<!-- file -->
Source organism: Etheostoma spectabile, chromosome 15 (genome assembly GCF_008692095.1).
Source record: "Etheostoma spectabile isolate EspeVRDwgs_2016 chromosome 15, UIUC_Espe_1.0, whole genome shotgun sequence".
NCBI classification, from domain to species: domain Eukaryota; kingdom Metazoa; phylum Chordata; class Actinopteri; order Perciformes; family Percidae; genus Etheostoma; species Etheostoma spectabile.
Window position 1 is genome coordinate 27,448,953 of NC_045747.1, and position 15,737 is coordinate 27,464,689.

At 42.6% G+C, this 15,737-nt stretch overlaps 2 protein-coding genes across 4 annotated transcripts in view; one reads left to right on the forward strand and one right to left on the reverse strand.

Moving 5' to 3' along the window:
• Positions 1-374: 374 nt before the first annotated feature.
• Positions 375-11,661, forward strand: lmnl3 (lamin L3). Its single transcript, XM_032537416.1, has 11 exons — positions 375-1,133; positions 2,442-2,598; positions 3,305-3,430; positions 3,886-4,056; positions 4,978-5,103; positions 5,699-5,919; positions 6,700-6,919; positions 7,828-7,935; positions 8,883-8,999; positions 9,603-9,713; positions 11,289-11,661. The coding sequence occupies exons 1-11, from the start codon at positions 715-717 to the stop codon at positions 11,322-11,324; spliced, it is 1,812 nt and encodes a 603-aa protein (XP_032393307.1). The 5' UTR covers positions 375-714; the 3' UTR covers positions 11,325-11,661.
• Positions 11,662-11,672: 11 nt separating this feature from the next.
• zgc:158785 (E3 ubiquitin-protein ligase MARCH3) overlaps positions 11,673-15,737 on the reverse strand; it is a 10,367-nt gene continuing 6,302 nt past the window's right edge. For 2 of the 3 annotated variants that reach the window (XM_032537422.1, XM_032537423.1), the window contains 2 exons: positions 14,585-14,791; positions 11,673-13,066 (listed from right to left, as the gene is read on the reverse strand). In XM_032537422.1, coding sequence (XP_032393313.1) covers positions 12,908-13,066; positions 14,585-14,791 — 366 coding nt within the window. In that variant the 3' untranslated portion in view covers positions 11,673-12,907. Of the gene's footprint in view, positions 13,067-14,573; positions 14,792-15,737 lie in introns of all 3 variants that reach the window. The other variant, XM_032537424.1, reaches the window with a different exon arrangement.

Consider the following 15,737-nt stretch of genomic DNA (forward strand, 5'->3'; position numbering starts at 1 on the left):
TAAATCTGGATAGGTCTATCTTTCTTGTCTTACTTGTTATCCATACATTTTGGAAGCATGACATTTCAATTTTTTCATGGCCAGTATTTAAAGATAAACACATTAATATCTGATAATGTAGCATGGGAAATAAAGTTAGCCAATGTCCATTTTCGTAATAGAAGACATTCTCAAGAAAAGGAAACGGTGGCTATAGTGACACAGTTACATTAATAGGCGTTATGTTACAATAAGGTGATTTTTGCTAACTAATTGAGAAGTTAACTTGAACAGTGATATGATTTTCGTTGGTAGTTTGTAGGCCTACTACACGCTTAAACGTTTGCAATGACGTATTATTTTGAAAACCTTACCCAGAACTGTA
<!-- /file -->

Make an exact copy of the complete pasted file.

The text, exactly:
Source organism: Etheostoma spectabile, chromosome 15 (genome assembly GCF_008692095.1).
Source record: "Etheostoma spectabile isolate EspeVRDwgs_2016 chromosome 15, UIUC_Espe_1.0, whole genome shotgun sequence".
NCBI classification, from domain to species: domain Eukaryota; kingdom Metazoa; phylum Chordata; class Actinopteri; order Perciformes; family Percidae; genus Etheostoma; species Etheostoma spectabile.
Window position 1 is genome coordinate 27,448,953 of NC_045747.1, and position 15,737 is coordinate 27,464,689.

At 42.6% G+C, this 15,737-nt stretch overlaps 2 protein-coding genes across 4 annotated transcripts in view; one reads left to right on the forward strand and one right to left on the reverse strand.

Moving 5' to 3' along the window:
• Positions 1-374: 374 nt before the first annotated feature.
• Positions 375-11,661, forward strand: lmnl3 (lamin L3). Its single transcript, XM_032537416.1, has 11 exons — positions 375-1,133; positions 2,442-2,598; positions 3,305-3,430; positions 3,886-4,056; positions 4,978-5,103; positions 5,699-5,919; positions 6,700-6,919; positions 7,828-7,935; positions 8,883-8,999; positions 9,603-9,713; positions 11,289-11,661. The coding sequence occupies exons 1-11, from the start codon at positions 715-717 to the stop codon at positions 11,322-11,324; spliced, it is 1,812 nt and encodes a 603-aa protein (XP_032393307.1). The 5' UTR covers positions 375-714; the 3' UTR covers positions 11,325-11,661.
• Positions 11,662-11,672: 11 nt separating this feature from the next.
• zgc:158785 (E3 ubiquitin-protein ligase MARCH3) overlaps positions 11,673-15,737 on the reverse strand; it is a 10,367-nt gene continuing 6,302 nt past the window's right edge. For 2 of the 3 annotated variants that reach the window (XM_032537422.1, XM_032537423.1), the window contains 2 exons: positions 14,585-14,791; positions 11,673-13,066 (listed from right to left, as the gene is read on the reverse strand). In XM_032537422.1, coding sequence (XP_032393313.1) covers positions 12,908-13,066; positions 14,585-14,791 — 366 coding nt within the window. In that variant the 3' untranslated portion in view covers positions 11,673-12,907. Of the gene's footprint in view, positions 13,067-14,573; positions 14,792-15,737 lie in introns of all 3 variants that reach the window. The other variant, XM_032537424.1, reaches the window with a different exon arrangement.

Consider the following 15,737-nt stretch of genomic DNA (forward strand, 5'->3'; position numbering starts at 1 on the left):
TAAATCTGGATAGGTCTATCTTTCTTGTCTTACTTGTTATCCATACATTTTGGAAGCATGACATTTCAATTTTTTCATGGCCAGTATTTAAAGATAAACACATTAATATCTGATAATGTAGCATGGGAAATAAAGTTAGCCAATGTCCATTTTCGTAATAGAAGACATTCTCAAGAAAAGGAAACGGTGGCTATAGTGACACAGTTACATTAATAGGCGTTATGTTACAATAAGGTGATTTTTGCTAACTAATTGAGAAGTTAACTTGAACAGTGATATGATTTTCGTTGGTAGTTTGTAGGCCTACTACACGCTTAAACGTTTGCAATGACGTATTATTTTGAAAACCTTACCCAGAACTGTA